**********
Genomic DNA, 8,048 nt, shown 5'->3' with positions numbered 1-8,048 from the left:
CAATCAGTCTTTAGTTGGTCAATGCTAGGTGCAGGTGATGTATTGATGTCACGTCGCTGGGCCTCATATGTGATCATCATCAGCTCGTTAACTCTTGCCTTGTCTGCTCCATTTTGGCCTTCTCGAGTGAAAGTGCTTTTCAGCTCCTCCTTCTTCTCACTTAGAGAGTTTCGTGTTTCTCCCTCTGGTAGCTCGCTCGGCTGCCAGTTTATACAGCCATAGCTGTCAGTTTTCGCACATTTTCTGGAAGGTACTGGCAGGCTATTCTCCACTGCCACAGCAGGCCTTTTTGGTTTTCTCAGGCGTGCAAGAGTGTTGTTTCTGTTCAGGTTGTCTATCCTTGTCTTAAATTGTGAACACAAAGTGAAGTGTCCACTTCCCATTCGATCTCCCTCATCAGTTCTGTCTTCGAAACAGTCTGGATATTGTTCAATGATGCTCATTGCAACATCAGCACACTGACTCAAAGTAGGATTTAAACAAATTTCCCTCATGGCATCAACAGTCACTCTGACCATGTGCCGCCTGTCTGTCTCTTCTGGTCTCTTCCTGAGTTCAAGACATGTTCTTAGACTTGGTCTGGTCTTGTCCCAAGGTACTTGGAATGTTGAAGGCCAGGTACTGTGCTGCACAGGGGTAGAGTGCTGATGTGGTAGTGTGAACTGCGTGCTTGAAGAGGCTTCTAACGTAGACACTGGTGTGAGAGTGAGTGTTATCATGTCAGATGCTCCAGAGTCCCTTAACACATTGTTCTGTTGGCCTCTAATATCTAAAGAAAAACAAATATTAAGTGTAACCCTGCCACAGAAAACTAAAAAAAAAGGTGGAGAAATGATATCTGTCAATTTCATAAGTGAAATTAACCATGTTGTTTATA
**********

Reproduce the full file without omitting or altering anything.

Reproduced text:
Genomic DNA, 8,048 nt, shown 5'->3' with positions numbered 1-8,048 from the left:
CAATCAGTCTTTAGTTGGTCAATGCTAGGTGCAGGTGATGTATTGATGTCACGTCGCTGGGCCTCATATGTGATCATCATCAGCTCGTTAACTCTTGCCTTGTCTGCTCCATTTTGGCCTTCTCGAGTGAAAGTGCTTTTCAGCTCCTCCTTCTTCTCACTTAGAGAGTTTCGTGTTTCTCCCTCTGGTAGCTCGCTCGGCTGCCAGTTTATACAGCCATAGCTGTCAGTTTTCGCACATTTTCTGGAAGGTACTGGCAGGCTATTCTCCACTGCCACAGCAGGCCTTTTTGGTTTTCTCAGGCGTGCAAGAGTGTTGTTTCTGTTCAGGTTGTCTATCCTTGTCTTAAATTGTGAACACAAAGTGAAGTGTCCACTTCCCATTCGATCTCCCTCATCAGTTCTGTCTTCGAAACAGTCTGGATATTGTTCAATGATGCTCATTGCAACATCAGCACACTGACTCAAAGTAGGATTTAAACAAATTTCCCTCATGGCATCAACAGTCACTCTGACCATGTGCCGCCTGTCTGTCTCTTCTGGTCTCTTCCTGAGTTCAAGACATGTTCTTAGACTTGGTCTGGTCTTGTCCCAAGGTACTTGGAATGTTGAAGGCCAGGTACTGTGCTGCACAGGGGTAGAGTGCTGATGTGGTAGTGTGAACTGCGTGCTTGAAGAGGCTTCTAACGTAGACACTGGTGTGAGAGTGAGTGTTATCATGTCAGATGCTCCAGAGTCCCTTAACACATTGTTCTGTTGGCCTCTAATATCTAAAGAAAAACAAATATTAAGTGTAACCCTGCCACAGAAAACTAAAAAAAAAGGTGGAGAAATGATATCTGTCAATTTCATAAGTGAAATTAACCATGTTGTTTATA